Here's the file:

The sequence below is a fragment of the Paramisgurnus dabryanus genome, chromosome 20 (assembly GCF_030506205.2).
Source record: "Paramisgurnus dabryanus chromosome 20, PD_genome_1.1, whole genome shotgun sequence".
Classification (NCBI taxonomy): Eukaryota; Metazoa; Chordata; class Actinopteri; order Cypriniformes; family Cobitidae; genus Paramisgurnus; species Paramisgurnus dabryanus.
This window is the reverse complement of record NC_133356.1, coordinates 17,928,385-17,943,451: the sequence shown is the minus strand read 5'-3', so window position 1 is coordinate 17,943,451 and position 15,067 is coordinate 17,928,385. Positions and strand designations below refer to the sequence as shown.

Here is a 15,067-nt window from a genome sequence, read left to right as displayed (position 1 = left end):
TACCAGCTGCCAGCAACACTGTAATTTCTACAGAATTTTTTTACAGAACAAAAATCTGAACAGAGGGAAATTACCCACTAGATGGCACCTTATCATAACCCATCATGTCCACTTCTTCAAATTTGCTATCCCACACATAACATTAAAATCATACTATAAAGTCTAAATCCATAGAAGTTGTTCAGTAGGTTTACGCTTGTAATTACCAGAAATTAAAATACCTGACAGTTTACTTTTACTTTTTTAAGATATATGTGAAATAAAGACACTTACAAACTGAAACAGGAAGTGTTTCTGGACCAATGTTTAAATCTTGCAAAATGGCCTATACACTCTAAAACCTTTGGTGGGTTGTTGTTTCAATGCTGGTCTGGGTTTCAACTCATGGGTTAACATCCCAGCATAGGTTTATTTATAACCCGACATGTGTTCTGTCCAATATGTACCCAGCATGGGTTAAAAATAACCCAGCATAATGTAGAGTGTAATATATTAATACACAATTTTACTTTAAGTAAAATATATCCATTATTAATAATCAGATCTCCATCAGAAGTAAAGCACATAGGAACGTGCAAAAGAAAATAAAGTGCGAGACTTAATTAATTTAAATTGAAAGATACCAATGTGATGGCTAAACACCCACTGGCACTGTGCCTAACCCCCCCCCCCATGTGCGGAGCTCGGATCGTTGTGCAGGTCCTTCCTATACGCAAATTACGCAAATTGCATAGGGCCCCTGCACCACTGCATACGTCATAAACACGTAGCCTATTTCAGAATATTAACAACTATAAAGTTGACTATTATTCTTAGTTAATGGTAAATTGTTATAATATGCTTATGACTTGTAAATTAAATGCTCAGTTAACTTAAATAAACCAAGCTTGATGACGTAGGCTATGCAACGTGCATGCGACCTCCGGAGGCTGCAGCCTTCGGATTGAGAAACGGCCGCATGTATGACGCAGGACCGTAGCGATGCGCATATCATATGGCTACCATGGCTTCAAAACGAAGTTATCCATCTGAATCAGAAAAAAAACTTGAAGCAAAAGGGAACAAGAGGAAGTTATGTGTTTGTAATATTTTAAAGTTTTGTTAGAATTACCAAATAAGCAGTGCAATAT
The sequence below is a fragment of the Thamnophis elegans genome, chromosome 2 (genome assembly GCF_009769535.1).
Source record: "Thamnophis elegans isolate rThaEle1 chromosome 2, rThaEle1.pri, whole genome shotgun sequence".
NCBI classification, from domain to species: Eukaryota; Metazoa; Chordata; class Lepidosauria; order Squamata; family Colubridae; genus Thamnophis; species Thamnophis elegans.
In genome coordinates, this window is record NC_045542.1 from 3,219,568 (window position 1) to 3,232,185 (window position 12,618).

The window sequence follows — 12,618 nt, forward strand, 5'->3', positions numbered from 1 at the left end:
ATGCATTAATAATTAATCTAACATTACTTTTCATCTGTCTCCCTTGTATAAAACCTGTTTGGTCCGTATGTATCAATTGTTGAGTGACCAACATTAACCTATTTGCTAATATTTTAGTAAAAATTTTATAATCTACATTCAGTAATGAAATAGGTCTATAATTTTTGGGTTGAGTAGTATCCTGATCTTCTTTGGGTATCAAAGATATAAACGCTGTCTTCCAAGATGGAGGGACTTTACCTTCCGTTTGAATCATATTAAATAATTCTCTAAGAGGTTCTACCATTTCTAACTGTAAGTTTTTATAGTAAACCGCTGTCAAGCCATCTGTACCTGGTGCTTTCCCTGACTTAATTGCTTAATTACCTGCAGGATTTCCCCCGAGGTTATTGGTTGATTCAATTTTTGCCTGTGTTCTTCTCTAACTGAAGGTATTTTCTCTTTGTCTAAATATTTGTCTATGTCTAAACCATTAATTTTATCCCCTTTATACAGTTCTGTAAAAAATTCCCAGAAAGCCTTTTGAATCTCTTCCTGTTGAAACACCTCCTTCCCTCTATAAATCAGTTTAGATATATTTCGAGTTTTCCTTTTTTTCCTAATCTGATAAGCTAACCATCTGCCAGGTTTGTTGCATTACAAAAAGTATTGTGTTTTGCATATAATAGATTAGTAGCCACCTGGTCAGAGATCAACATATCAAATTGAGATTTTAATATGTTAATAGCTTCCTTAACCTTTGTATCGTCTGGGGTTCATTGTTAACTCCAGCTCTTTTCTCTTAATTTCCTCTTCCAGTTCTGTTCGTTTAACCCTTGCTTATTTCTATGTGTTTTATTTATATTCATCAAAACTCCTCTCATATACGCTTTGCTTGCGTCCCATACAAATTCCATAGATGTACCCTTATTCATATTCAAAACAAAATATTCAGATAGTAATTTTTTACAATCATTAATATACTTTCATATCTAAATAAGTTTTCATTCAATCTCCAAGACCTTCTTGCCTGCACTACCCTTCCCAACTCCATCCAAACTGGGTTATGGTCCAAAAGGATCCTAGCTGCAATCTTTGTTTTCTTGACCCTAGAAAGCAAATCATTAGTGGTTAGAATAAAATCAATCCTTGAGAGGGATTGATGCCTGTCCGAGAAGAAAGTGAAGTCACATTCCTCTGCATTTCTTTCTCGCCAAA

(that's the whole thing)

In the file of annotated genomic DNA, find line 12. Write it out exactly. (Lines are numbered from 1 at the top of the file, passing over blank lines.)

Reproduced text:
ATGCATTAATAATTAATCTAACATTACTTTTCATCTGTCTCCCTTGTATAAAACCTGTTTGGTCCGTATGTATCAATTGTTGAGTGACCAACATTAACCTATTTGCTAATATTTTAGTAAAAATTTTATAATCTACATTCAGTAATGAAATAGGTCTATAATTTTTGGGTTGAGTAGTATCCTGATCTTCTTTGGGTATCAAAGATATAAACGCTGTCTTCCAAGATGGAGGGACTTTACCTTCCGTTTGAATCATATTAAATAATTCTCTAAGAGGTTCTACCATTTCTAACTGTAAGTTTTTATAGTAAACCGCTGTCAAGCCATCTGTACCTGGTGCTTTCCCTGACTTAATTGCTTAATTACCTGCAGGATTTCCCCCGAGGTTATTGGTTGATTCAATTTTTGCCTGTGTTCTTCTCTAACTGAAGGTATTTTCTCTTTGTCTAAATATTTGTCTATGTCTAAACCATTAATTTTATCCCCTTTATACAGTTCTGTAAAAAATTCCCAGAAAGCCTTTTGAATCTCTTCCTGTTGAAACACCTCCTTCCCTCTATAAATCAGTTTAGATATATTTCGAGTTTTCCTTTTTTTCCTAATCTGATAAGCTAACCATCTGCCAGGTTTGTTGCATTACAAAAAGTATTGTGTTTTGCATATAATAGATTAGTAGCCACCTGGTCAGAGATCAACATATCAAATTGAGATTTTAATATGTTAATAGCTTCCTTAACCTTTGTATCGTCTGGGGTTCATTGTTAACTCCAGCTCTTTTCTCTTAATTTCCTCTTCCAGTTCTGTTCGTTTAACCCTTGCTTATTTCTATGTGTTTTATTTATATTCATCAAAACTCCTCTCATATACGCTTTGCTTGCGTCCCATACAAATTCCATAGATGTACCCTTATTCATATTCAAAACAAAATATTCAGATAGTAATTTTTTACAATCATTAATATACTTTCATATCTAAATAAGTTTTCATTCAATCTCCAAGACCTTCTTGCCTGCACTACCCTTCCCAACTCCATCCAAACTGGGTTATGGTCCAAAAGGATCCTAGCTGCAATCTTTGTTTTCTTGACCCTAGAAAGCAAATCATTAGTGGTTAGAATAAAATCAATCCTTGAGAGGGATTGATGCCTGTCCGAGAAGAAAGTGAAGTCACATTCCTCTGCATTTCTTTCTCGCCAAA